Rios Victim of Home Run Derby Curse?
In 2007 Alex Rios was having what is known to be a “break out” season. Before the All-Star break, Rios had launched 17 home runs into the seats of ballparks around the league. During the Derby, Rios pounded out 19 bombs, losing to Vladimir Guerrero in the final round by one home run. Since then Rios has seen his production drop off. Could it be from the dreaded “Home Run Derby Curse”?
What is the Home Run Derby Curse? It is the curse that some Home Run Derby participants become afflicted with after participating in the Home Run Derby. The Curse sees to it that Derby participants’ production falls off a cliff. Here are some selected statistics (because I like to cherrypick like that) of some past participants and their HR numbers pre HRD (Home Run Derby) and post HRD.
Pre HRD: 22 HR
Post HRD: 7 HR
Pre HRD: 18 HR
Post HRD: 6 HR
Pre HRD: 20 HR
Post HRD: 6 HR
Pre HRD: 17 HR
Post HRD: 7 HR
Pre HRD: 21 HR
Post HRD: 11 HR
As you can see, it is no wonder that some players choose to opt out of the HR Derby (Jason Giambi, Alex Rodriguez). The curse talk all started with Bobby Abreu who never regained his form after the Derby.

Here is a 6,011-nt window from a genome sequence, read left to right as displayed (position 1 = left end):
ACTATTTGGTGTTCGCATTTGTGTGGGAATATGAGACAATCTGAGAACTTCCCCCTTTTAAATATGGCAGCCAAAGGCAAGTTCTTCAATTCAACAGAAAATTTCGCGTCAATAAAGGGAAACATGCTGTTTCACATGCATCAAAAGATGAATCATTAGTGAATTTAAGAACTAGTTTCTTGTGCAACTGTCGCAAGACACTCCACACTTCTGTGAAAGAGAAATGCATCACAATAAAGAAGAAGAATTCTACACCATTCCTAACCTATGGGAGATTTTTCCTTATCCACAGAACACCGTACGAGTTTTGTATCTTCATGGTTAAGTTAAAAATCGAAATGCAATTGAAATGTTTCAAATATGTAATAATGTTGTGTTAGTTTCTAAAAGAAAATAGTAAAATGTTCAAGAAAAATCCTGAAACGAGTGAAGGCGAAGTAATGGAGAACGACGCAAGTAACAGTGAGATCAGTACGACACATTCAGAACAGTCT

In 2005 Abreu entered the All-Star break with 18 home runs in 323 at-bats — a ratio of one ding dong for every 17.9 AB. In a year’s time following the event, he hit just 14 homers in 557 at-bats — a ratio of one every 39.8 AB.
At the time of the Derby, Abreu ranked 9th in the National League in home runs. Since that time, Abreu has been outhomered by more than one hundred different players. His six post-all-star-break home runs in 270 ABs represented 1 HR for every 45 ABs – the worst ever ratio by a Derby player post-Derby.
That was until Alex Rios came along. During his Derby season he was hitting one HR for every 17.9 AB, an impressive clip to say the least. Post Derby he hit one every 48.4AB – the worst ever.
Going into Saturday’s game, Rios is hitting one home run for every 41.2 AB this season – a slight improvement but still nowhere near the potential he has shown. Is it really a curse or is it something else? Former Derby participant and pretty boy Mike Piazza shares his thoughts:
“It’s not conducive to good hitting mechanics,” said Mike Piazza, a two-time Derby entrant early in his career. “It’s just not.”
In real life and real baseball, pulling the ball “should be more of a reaction than a plan,” Piazza said. But in Home Run Derby life, pulling the ball is not just the plan — “it’s the only plan,” Piazza laughed. “Bail and wail.”
If anyone can fix Rios’ hitting mechanics it is Cito and Gene Tenace. But you know what they say – chicks dig the long ball. And if the pictures below prove anything, Alex sure likes his chicks. If he spent less time mugging for the camera with David Beckham and trolling for dirties on the streets of Toronto with scrub ballplayers then maybe he will deserve to hit in the 3 hole for years to come.